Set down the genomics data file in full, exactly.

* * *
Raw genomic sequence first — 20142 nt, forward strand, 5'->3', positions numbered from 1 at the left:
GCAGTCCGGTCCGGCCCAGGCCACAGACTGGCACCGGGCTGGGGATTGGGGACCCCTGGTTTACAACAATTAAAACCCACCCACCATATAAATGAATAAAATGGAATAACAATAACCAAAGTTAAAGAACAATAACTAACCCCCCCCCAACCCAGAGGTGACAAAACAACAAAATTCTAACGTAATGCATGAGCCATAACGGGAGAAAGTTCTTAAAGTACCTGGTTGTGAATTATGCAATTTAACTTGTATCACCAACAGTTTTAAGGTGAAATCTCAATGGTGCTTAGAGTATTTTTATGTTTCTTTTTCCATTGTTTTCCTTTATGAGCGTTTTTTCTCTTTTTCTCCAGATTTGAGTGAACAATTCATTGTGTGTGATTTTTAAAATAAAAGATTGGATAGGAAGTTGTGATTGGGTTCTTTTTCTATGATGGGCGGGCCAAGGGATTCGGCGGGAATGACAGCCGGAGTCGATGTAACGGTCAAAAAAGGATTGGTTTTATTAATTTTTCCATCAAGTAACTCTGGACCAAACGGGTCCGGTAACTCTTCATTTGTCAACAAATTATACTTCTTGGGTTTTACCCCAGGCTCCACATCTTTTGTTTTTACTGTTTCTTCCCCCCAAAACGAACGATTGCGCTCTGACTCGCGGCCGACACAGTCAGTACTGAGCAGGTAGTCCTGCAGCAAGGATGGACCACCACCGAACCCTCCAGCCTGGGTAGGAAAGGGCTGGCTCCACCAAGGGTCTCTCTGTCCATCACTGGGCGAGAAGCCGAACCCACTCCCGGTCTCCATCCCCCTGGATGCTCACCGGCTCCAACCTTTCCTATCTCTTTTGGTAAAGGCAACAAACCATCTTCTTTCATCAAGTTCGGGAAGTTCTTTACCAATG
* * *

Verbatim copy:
Raw genomic sequence first — 20142 nt, forward strand, 5'->3', positions numbered from 1 at the left:
GCAGTCCGGTCCGGCCCAGGCCACAGACTGGCACCGGGCTGGGGATTGGGGACCCCTGGTTTACAACAATTAAAACCCACCCACCATATAAATGAATAAAATGGAATAACAATAACCAAAGTTAAAGAACAATAACTAACCCCCCCCCAACCCAGAGGTGACAAAACAACAAAATTCTAACGTAATGCATGAGCCATAACGGGAGAAAGTTCTTAAAGTACCTGGTTGTGAATTATGCAATTTAACTTGTATCACCAACAGTTTTAAGGTGAAATCTCAATGGTGCTTAGAGTATTTTTATGTTTCTTTTTCCATTGTTTTCCTTTATGAGCGTTTTTTCTCTTTTTCTCCAGATTTGAGTGAACAATTCATTGTGTGTGATTTTTAAAATAAAAGATTGGATAGGAAGTTGTGATTGGGTTCTTTTTCTATGATGGGCGGGCCAAGGGATTCGGCGGGAATGACAGCCGGAGTCGATGTAACGGTCAAAAAAGGATTGGTTTTATTAATTTTTCCATCAAGTAACTCTGGACCAAACGGGTCCGGTAACTCTTCATTTGTCAACAAATTATACTTCTTGGGTTTTACCCCAGGCTCCACATCTTTTGTTTTTACTGTTTCTTCCCCCCAAAACGAACGATTGCGCTCTGACTCGCGGCCGACACAGTCAGTACTGAGCAGGTAGTCCTGCAGCAAGGATGGACCACCACCGAACCCTCCAGCCTGGGTAGGAAAGGGCTGGCTCCACCAAGGGTCTCTCTGTCCATCACTGGGCGAGAAGCCGAACCCACTCCCGGTCTCCATCCCCCTGGATGCTCACCGGCTCCAACCTTTCCTATCTCTTTTGGTAAAGGCAACAAACCATCTTCTTTCATCAAGTTCGGGAAGTTCTTTACCAATG